We Don’t Know The Terms of Other People’s Deals

In the entertainment business, it’s common to hear the announcements for big new projects by colleagues and competitors. It’s true in sports and in Silicon Valley and many other industries too: So and so just raised _______. So and so just sold their next book for ______. So and so just negotiated a package worth ____. Which inevitably prompts concerned writers, athletes and executives to rush to their agents or representatives and complain: How did they get that?!?! Why didn’t I get that?!?!

A good agent will remind them of this simple fact: We don’t know the actual terms. The deal could have impossible earnouts. There could be almost no upfront money. The contract terms could be incredibly onerous. The sale might look compelling but the person might actually be losing money on it.

This is a truth that can be applied to all walks of life: We really have no idea about the terms of other people’s deals. We don’t know what went into them. We don’t know the conditions they’re on. We don’t even know if they are happy with what they got or if it was a bitter defeat.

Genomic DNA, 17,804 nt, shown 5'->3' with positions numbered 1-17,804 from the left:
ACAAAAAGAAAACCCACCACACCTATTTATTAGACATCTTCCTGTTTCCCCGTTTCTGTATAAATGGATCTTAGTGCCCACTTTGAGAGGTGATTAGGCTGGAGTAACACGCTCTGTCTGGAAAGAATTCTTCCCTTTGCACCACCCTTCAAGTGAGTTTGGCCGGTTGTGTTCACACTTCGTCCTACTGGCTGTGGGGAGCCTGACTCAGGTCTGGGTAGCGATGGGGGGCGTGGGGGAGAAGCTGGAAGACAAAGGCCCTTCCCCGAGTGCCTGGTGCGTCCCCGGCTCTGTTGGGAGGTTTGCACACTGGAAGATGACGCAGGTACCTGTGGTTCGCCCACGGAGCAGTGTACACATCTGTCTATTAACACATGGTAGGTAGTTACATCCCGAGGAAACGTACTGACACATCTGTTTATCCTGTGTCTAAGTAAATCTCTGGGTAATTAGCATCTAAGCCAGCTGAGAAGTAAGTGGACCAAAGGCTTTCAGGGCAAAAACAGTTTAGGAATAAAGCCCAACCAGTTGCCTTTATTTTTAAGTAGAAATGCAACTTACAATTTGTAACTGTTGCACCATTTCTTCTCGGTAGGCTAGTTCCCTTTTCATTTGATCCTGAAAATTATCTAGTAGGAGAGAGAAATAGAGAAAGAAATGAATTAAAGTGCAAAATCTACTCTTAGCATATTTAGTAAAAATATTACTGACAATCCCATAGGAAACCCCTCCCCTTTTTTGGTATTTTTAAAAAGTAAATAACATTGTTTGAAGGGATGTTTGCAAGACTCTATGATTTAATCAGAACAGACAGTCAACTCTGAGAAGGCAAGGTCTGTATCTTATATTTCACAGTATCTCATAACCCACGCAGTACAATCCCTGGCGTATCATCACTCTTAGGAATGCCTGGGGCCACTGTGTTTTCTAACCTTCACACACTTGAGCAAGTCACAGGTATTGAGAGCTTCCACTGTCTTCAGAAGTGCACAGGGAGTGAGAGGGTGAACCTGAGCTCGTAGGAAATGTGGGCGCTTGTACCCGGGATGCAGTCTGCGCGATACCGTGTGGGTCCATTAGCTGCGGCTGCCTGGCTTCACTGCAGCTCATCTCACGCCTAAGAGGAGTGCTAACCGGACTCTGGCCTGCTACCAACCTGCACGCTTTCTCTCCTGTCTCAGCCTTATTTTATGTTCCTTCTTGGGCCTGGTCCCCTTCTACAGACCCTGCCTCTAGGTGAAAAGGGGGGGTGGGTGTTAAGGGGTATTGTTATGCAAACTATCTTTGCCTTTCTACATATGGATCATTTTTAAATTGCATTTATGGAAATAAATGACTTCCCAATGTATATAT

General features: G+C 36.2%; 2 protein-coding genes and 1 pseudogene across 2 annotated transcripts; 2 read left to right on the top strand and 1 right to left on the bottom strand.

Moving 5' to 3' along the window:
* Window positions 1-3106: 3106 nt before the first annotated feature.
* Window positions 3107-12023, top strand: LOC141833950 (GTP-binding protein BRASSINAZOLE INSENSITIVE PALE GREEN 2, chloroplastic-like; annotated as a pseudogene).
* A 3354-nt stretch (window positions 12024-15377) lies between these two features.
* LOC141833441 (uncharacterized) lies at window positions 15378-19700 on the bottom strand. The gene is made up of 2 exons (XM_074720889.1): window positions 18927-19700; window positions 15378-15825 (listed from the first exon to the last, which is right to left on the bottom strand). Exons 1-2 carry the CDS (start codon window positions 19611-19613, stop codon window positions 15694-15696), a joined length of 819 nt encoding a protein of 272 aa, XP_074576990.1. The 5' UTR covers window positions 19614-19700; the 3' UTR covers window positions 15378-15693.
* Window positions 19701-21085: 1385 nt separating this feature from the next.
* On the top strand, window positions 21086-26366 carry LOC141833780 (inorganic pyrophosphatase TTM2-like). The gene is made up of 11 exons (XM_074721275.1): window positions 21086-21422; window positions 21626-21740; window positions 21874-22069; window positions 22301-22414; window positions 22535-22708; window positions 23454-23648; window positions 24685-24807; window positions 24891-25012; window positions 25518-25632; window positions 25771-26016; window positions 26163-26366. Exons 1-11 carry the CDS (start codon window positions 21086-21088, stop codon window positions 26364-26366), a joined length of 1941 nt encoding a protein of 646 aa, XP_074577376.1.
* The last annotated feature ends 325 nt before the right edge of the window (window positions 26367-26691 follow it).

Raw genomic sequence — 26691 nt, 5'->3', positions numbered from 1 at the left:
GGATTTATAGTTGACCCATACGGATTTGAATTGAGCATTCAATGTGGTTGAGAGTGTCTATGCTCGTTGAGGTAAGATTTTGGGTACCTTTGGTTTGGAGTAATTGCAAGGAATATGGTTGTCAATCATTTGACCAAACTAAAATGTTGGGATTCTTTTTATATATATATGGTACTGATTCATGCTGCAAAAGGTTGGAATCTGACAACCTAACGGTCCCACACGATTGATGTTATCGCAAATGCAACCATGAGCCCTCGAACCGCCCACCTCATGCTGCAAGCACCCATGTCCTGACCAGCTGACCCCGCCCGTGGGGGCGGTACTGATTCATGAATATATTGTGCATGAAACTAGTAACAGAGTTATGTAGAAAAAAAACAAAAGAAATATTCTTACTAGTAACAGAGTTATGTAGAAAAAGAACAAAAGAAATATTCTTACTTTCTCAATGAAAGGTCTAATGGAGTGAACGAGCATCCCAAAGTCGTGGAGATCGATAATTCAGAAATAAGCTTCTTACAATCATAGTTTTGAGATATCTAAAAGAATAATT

So we shouldn’t judge—positive or negative. The Stoics would remind us that what other people get or earn is not in our control and therefore none of our business. They would remind us, as Seneca did, that “slavery often resides beneath marble and gold.” (that is, success and money isn’t always the gift it appears to be). Try to live your life with this in mind: What other people are getting—or what the media is claiming they got—is misleading and distracting. Don’t focus on it. You don’t know the terms of anyone else’s deal. You only know yours—and that’s all that should matter.

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